No one would expect Michigan coach Tommy Amaker and Michigan State coach Tom Izzo to be exchanging friendly words just as the 2006-07 college basketball season is about to tipoff.

Sarah Royce
Michigan coach Tommy Amaker speaks in Okemos yesterday against Proposal 2. (RODRIGO GAYA/Daily)

But that was the scene yesterday, when college basketball coaches around Michigan joined One United Michigan – a coalition comprised of more than 200 organizations that have banded together in an effort to prevent the passage of Proposal 2 – to speak out against the proposal.

At a news conference held in Okemos, the group, which also included Central Michigan’s Ernie Zeigler, Michigan State’s women’s coach Joanne McCallie and Wayne State’s David Greer, cited the importance of diversity and the threat Proposal 2 poses to diversity on college campuses as well as in the workforce.

“I want to be proud of my home as a place that is welcoming to all,” Amaker said. “I’m afraid that if Proposal 2 passes, it won’t seem that way anymore. It will send the message that the state doesn’t care about opportunity or diversity, and that will not be good for Michigan.”

The coaches emphasized that they were there representing themselves and not their universities in the fight against Proposal 2. They also said that while it is rare for them to speak in public about political matters, they felt too strongly about this issue to stay silent.

If passed, the proposed constitutional amendment will ban some affirmative action programs in Michigan.

Speaking from personal experience, a former assistant coach at UCLA, Zeigler was adamant about the potential ramifications of Proposal 2.

A similar initiative called Proposition 209 was passed in California in 1996.

“When you look at what happened at UCLA just this year, you only had 96 African Americans that were admitted into that freshman class,” Zeigler said. “That was out of a freshman class of 4,852 students.”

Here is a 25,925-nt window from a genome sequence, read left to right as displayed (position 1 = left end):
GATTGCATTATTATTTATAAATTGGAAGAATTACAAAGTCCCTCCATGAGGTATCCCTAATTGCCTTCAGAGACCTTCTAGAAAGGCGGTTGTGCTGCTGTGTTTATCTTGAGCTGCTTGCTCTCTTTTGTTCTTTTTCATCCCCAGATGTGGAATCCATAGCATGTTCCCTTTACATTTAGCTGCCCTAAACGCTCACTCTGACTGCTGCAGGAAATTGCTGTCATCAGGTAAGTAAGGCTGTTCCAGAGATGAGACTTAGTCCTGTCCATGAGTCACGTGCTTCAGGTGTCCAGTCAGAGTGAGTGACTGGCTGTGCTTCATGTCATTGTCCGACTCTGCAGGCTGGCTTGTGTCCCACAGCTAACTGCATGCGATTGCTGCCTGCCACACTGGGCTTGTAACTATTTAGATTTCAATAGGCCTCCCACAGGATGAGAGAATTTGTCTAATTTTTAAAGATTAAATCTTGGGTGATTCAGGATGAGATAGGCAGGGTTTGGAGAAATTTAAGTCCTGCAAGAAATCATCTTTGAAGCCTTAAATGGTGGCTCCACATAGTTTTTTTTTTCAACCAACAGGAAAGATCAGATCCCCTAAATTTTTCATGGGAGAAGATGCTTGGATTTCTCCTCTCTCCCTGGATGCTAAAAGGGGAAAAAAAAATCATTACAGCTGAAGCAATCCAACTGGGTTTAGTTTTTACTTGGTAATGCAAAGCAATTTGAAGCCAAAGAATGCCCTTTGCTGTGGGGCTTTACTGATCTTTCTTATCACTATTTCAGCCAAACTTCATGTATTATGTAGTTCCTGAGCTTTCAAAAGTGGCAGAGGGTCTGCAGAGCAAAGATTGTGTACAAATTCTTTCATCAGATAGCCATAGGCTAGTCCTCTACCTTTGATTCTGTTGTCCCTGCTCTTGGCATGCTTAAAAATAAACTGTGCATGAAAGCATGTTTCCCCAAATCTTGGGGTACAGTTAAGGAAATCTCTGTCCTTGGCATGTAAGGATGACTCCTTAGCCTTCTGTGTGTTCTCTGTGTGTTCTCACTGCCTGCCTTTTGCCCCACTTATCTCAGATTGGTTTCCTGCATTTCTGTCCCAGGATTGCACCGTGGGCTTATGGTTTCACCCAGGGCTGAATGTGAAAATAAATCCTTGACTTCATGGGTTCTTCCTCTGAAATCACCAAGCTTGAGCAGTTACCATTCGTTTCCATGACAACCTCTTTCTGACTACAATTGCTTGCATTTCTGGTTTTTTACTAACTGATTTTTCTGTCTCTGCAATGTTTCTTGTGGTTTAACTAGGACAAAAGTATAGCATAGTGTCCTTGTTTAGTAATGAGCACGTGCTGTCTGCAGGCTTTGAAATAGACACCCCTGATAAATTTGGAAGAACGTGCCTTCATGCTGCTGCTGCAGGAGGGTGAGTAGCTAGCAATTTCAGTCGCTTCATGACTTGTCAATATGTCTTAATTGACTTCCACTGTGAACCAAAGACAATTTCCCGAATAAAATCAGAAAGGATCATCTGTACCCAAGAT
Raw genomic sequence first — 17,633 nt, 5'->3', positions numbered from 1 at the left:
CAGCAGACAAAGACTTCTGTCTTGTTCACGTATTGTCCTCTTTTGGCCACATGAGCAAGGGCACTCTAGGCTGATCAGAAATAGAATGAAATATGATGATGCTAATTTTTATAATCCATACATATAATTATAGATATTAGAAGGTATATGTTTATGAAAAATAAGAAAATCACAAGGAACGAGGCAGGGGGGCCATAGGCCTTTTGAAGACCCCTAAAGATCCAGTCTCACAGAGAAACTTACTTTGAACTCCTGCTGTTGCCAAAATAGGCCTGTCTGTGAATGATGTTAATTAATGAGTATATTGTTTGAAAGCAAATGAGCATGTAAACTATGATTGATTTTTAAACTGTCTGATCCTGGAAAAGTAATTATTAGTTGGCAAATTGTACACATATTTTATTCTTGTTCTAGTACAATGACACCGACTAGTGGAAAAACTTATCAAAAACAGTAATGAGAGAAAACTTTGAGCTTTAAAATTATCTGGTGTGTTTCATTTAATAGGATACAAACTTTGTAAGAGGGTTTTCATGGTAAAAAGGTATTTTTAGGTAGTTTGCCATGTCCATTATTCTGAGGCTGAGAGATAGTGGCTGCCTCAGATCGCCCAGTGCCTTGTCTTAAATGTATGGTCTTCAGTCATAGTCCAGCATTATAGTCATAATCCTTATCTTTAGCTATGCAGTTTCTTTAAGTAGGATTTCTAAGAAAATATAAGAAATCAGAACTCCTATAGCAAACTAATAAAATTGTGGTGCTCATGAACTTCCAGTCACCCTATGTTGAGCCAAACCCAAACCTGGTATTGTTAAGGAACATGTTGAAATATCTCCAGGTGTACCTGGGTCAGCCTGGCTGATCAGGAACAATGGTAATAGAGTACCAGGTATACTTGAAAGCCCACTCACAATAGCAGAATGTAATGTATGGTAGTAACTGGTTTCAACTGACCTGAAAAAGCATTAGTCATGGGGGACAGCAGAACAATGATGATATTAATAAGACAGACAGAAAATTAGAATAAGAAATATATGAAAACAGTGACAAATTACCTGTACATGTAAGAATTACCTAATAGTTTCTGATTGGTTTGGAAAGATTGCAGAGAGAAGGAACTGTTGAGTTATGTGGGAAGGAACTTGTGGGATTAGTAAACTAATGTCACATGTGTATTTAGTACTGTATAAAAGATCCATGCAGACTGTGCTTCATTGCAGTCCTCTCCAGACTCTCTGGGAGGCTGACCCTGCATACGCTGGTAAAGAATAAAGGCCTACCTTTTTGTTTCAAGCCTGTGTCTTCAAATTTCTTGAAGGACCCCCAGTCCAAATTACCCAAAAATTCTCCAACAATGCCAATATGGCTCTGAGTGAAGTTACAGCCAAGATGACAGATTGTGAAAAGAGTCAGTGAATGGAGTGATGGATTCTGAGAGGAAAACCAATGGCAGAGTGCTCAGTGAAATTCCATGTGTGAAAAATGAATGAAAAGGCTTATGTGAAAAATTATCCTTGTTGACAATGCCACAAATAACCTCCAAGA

Taking the podium after Zeigler, Izzo and Amaker responded to the current situation in California.

“That is a shocking statement to me,” Izzo said. “I said to (Amaker), ‘Are you kidding me?’ “

Said Amaker: “I hear the stories and the things that have happened in California and some of the schools there. We don’t want to have that situation develop here in our state. Schools which aren’t inclusive and don’t make sure everyone is welcome are lesser places for all of us.”

He also attacked the approach taken by the proposal’s leaders, who named the proposal the Michigan Civil Rights Initiative, saying the title is misleading.

“If you look at the state of Michigan, it’s a melting pot,” Zeigler said. ” To allow this proposal that’s probably named wrong or unjust, using civil rights as its name is somewhat in vane.”

Debbie Dingell, One United Michigan’s steering committee co-chair, said that the coalition, which is comprised of more than 200 organizations, has had “lots of conversations” about producing a television advertisement condemning Proposal 2. One United Michigan received good news recently when The National Association of Basketball Coaches, which represents men’s college coaches around the nation, voted to oppose the proposal.

“The NABC has consistently championed the importance of providing opportunities for minorities in higher education,” NABC’s Executive Director Jim Haney said in a press release. “Affirmative action is a cornerstone in the ongoing campaign to eliminate discrimination and to provide diversity in our society. This is especially meaningful on the campuses of our colleges and universities.”

Detroit Mercy coach Perry Watson, Western Michigan coach Steve Hawkins and Eastern Michigan coach Charles Ramsey, a former assistant with the Wolverines, were unable to attend the conference due to scheduling conflicts, but lent their names in support of One United Michigan’s fight to defeat Proposal 2.

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